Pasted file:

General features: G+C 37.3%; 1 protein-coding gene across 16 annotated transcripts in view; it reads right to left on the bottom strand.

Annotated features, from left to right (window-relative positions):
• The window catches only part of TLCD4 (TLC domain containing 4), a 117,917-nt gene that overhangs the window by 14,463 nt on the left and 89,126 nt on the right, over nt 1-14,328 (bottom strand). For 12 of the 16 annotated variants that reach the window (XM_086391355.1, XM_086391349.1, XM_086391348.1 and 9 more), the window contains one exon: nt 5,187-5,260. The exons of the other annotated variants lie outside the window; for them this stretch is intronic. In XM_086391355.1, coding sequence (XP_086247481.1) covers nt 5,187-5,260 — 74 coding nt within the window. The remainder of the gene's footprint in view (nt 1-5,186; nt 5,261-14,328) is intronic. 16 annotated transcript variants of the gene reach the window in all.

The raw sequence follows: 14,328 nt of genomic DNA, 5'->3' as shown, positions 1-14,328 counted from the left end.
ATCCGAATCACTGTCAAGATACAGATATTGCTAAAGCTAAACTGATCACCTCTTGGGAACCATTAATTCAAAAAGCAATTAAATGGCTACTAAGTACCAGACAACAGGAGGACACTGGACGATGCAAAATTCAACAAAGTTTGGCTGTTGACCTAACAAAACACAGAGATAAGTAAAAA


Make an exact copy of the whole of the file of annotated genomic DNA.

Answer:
General features: G+C 37.3%; 1 protein-coding gene across 16 annotated transcripts in view; it reads right to left on the bottom strand.

Annotated features, from left to right (window-relative positions):
• The window catches only part of TLCD4 (TLC domain containing 4), a 117,917-nt gene that overhangs the window by 14,463 nt on the left and 89,126 nt on the right, over nt 1-14,328 (bottom strand). For 12 of the 16 annotated variants that reach the window (XM_086391355.1, XM_086391349.1, XM_086391348.1 and 9 more), the window contains one exon: nt 5,187-5,260. The exons of the other annotated variants lie outside the window; for them this stretch is intronic. In XM_086391355.1, coding sequence (XP_086247481.1) covers nt 5,187-5,260 — 74 coding nt within the window. The remainder of the gene's footprint in view (nt 1-5,186; nt 5,261-14,328) is intronic. 16 annotated transcript variants of the gene reach the window in all.

The raw sequence follows: 14,328 nt of genomic DNA, 5'->3' as shown, positions 1-14,328 counted from the left end.
ATCCGAATCACTGTCAAGATACAGATATTGCTAAAGCTAAACTGATCACCTCTTGGGAACCATTAATTCAAAAAGCAATTAAATGGCTACTAAGTACCAGACAACAGGAGGACACTGGACGATGCAAAATTCAACAAAGTTTGGCTGTTGACCTAACAAAACACAGAGATAAGTAAAAA